In memory of Distinguished Professor David L. Craven, University of New Mexico
The rituals of popular religion in Mexico are different from those of the religion prescribed by the clergy. However, they are also different from the dissident religious practices that oppose the cultural tradition of the dominant social elite. In popular, or folk, religion people can have a “direct” relationship with God or particular saints without needing a clerical intermediary. As Eline L. Argaz and Michele M. Beltran argue, popular religiosity in Mexican society “recognizes no perceptible barriers between natural and supernatural, to which all else is subordinated: life, activities involving the natural world, and economic and political problems.”1 In the Mexican context, the basis of popular religion largely includes votive offerings of gratitude after surviving a terrible event or condition. For example, despite its secular elements, the ex-voto (literally, “from a vow”) tradition in Mexico has continued to enable a “direct” relationship with the divine and to deconstruct the dogma of the church.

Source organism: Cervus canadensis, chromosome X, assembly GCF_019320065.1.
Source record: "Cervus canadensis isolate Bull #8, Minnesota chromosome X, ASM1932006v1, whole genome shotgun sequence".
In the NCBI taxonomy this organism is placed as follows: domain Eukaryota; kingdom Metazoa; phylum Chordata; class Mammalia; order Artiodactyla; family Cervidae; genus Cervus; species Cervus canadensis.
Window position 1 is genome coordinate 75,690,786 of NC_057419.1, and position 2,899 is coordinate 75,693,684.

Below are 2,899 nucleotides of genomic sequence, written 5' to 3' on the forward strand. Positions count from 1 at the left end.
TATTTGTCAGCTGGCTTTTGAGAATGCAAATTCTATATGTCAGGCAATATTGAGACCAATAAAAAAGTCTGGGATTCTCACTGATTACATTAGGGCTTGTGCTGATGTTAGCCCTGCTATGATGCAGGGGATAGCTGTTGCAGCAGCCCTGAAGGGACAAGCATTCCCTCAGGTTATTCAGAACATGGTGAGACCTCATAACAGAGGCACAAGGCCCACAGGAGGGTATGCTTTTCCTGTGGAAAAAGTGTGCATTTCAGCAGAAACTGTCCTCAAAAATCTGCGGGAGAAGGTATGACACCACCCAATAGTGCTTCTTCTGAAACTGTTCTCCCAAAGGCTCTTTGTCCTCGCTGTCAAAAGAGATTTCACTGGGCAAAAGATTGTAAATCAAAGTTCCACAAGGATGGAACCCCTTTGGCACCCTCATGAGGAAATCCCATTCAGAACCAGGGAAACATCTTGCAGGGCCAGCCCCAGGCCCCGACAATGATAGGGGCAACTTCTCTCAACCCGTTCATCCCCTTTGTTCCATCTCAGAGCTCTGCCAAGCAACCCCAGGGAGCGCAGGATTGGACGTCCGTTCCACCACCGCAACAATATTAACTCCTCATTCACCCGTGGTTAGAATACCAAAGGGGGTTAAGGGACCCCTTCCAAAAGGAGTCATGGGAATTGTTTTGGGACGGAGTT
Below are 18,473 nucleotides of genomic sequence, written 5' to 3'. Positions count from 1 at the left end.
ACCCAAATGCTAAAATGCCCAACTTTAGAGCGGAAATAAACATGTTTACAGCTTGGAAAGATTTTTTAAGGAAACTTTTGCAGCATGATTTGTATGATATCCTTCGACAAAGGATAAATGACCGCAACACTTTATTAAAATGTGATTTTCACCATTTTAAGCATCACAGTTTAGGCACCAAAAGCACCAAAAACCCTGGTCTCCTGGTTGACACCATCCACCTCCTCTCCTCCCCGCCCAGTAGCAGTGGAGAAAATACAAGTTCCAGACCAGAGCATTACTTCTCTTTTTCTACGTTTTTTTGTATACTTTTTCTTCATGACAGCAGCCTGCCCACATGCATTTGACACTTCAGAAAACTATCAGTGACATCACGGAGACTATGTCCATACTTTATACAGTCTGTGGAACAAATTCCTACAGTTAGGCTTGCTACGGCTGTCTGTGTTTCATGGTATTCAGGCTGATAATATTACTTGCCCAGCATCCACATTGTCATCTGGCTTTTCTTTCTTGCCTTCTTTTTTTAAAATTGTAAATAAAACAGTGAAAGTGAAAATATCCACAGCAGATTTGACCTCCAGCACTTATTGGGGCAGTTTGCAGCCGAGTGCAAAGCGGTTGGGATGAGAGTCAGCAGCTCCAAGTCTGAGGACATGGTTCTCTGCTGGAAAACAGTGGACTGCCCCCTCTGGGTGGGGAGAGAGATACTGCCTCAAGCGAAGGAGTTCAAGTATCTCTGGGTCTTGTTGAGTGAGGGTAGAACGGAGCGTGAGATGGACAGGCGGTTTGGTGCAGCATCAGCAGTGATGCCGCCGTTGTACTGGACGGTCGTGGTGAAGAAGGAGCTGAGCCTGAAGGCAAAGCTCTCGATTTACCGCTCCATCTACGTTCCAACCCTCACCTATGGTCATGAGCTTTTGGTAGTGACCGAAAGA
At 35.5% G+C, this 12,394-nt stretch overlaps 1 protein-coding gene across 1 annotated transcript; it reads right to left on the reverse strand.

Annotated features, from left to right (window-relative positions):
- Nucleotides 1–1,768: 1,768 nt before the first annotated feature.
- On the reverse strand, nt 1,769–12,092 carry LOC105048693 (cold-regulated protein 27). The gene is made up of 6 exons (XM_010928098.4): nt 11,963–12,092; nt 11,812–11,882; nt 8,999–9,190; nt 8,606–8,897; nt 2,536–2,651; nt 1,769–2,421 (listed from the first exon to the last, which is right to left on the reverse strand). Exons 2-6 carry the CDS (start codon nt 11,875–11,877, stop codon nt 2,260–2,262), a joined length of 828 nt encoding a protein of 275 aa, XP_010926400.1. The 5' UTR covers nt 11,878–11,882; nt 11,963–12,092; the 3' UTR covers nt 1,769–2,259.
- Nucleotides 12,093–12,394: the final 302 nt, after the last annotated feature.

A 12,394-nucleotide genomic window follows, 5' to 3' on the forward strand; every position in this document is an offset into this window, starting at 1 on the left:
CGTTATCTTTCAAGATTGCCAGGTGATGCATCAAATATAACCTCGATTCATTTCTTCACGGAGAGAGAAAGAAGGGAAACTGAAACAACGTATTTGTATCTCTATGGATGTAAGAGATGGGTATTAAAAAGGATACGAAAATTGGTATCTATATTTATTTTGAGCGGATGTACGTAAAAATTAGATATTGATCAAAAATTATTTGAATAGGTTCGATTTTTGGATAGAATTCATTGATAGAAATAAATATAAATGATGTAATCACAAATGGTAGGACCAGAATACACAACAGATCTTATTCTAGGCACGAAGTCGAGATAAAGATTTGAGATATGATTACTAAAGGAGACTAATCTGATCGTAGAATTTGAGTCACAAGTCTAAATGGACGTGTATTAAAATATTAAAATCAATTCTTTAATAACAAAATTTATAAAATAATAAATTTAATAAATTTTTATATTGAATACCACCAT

During the twentieth century, a discernable shift took place in the content of ex-voto paintings, which illustrated the convergence of popular religion with the ramifications of border-crossing among Mexican immigrants. The practical religious function of these forms of artwork has evolved in Mexican society, partially because of the immigration phenomenon in the last half of the twentieth century. While ex-voto paintings are physical objects that form a channel between the divine and the people, they are also important documents that record this social drama. These painting provide historical, ethnographical, and literary evidence of socio-economic circumstances of the Mexican–United States immigration from the perspective of the immigrants.2